Photos from Above
You’ve probably gathered by now that we purchased a drone.
I love aerial photography; back when we lived in California I worked as an environmental scientist. Part of my job involved studying historical aerial photographs, some of them taken fifty or sixty years ago. It was fascinating to see how towns evolved over the course of multiple decades; some sprang up overnight from orange groves, others grew more organically as populations expanded.
So getting a drone was pretty exciting for me, despite Chris’ extreme reluctance. We’re trying hard to be respectful drone owners, flying it away from other people and on remote public lands. But I can see how drones can quickly wear out their welcome; we had an incident here in Seattle last year where one hit a woman in the head (and sent her to the hospital) during the annual Pride Parade. And the noise can be quite obnoxious if you fly them low; we tend to zip straight up to minimize sound but quite honestly it’s rare that anyone is in the vicinity to hear it anyway.
(Above Photo) These were taken at our wild camping spot just outside of Yosemite – drones are not allowed in National Parks, but are fair game in most national forests and on BLM lands. Check first, of course.
We bought our little toy in February and have flown it a bit but there are extensive regulations about flying it near population centers (and airports/helipads/National Parks/etc) so it wasn’t until we got out into the woods of California and the beaches of Baja that we’ve had a proper chance to play around with it.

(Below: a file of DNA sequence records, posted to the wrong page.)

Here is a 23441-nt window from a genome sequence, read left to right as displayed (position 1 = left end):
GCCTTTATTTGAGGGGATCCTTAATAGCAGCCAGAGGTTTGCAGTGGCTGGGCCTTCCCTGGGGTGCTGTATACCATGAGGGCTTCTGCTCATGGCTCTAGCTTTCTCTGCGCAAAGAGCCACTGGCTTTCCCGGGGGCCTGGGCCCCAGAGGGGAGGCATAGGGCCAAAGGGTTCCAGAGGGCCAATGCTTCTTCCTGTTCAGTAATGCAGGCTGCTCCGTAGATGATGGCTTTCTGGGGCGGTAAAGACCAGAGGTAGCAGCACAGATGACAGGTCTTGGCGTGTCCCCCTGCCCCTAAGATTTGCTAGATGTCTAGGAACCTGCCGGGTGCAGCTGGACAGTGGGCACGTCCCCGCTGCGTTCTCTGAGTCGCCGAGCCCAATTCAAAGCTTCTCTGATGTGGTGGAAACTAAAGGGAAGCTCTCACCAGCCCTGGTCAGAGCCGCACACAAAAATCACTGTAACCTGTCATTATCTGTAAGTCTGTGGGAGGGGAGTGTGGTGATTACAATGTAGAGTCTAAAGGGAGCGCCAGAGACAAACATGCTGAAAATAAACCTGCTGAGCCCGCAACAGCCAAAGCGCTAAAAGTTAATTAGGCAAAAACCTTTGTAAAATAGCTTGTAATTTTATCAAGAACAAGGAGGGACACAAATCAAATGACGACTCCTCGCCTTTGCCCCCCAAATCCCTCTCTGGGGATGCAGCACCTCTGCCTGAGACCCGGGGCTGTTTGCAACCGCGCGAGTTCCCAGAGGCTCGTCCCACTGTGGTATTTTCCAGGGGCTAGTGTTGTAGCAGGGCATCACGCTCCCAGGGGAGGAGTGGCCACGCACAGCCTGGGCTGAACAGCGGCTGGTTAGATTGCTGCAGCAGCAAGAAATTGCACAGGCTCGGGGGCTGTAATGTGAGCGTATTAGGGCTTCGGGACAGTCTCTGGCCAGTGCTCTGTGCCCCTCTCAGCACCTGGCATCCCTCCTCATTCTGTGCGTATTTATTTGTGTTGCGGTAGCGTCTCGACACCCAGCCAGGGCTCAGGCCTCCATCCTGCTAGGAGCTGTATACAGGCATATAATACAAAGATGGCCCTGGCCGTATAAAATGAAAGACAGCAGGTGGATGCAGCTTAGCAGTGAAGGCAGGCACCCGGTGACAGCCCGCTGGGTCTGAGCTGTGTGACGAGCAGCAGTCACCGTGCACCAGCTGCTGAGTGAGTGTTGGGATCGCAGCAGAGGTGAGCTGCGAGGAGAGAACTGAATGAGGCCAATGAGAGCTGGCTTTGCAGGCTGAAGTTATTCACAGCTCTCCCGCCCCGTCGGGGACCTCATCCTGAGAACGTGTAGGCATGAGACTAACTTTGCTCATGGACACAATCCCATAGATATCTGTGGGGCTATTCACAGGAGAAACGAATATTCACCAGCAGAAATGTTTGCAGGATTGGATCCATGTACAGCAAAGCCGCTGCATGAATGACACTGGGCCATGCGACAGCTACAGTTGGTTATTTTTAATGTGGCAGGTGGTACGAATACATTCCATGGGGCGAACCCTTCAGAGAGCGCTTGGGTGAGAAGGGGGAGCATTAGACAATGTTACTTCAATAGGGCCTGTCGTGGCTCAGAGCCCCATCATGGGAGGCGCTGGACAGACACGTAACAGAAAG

Chris is a far better flyer than I as he seems to have a cooler head when things go sideways. Upon losing connection, I tend to frantically run after it shouting entreaties to return home to me. This is not a terribly helpful strategy given that it’s often 200 feet above my head and on a mission to flee the area.
For the record, we got a MavicPro by DJI.
I like it, but it also has some significant drawbacks.
-Excellent video quality
-Folds up into a small package (good for travel)
-Can be flown without the controller
-Not very noisy
-Photographs are ok…but not fantastic
-Cumbersome to take photos off the drone
-20 minute flight time
-Occasionally loses a signal, making for a drone that doesn’t respond to commands (and causing panic for the drone owner)
Another thing that has seriously bugged me is that our controller broke after about 10 flights (which we were in CA) and we had to send it in to the shop. As of this writing, it’s still being fixed, waaaay past the 5-7 business days that DJI claimed it would take for repairs. We had to buy a second controller on ebay right before we drove into Mexico. It was an expensive hassle. I’m still ticked about it.
Also, they just came out with a new version that is about half the cost and smaller. Dang.
This was our first campsite in Baja. These two boys were the sons of one of the workers. They didn’t speak of word of English (nor Ben any Spanish) but all three had a jolly good time playing together in the waves. My son is the pale, pasty one, fyi.
That’s our camper stationed next to a palapa.
And my very most favorite campsite so far: a small private cove at Bahia de Concepcion. It was amazing and we spent all day lounging in the water, building sand castles and snorkeling after tropical fish. The night was horrible though; it was super hot and muggy and our poor camper batteries are struggling to keep both the fans and the fridge running through the night. I woke up with a heat rash and we were all cranky. The heat is going to be a problem for our little camper.
Five empty palapas, an abandoned boat, and our tiny truck camper.
We’re currently in San Jose Del Cabo and haven’t brought out the drone but perhaps later when we get up to Todos Santos it’ll be time for another flight.
Our other Baja blog posts:
Baja – Ensenada: beaches, puppies, and an animal sanctuary
Bahia de los Angeles – swimming with whale sharks
Cabo Pulmo – Mexico’s only Pacific aquatic national park
Southern Baja – Sun and sand. And sunburns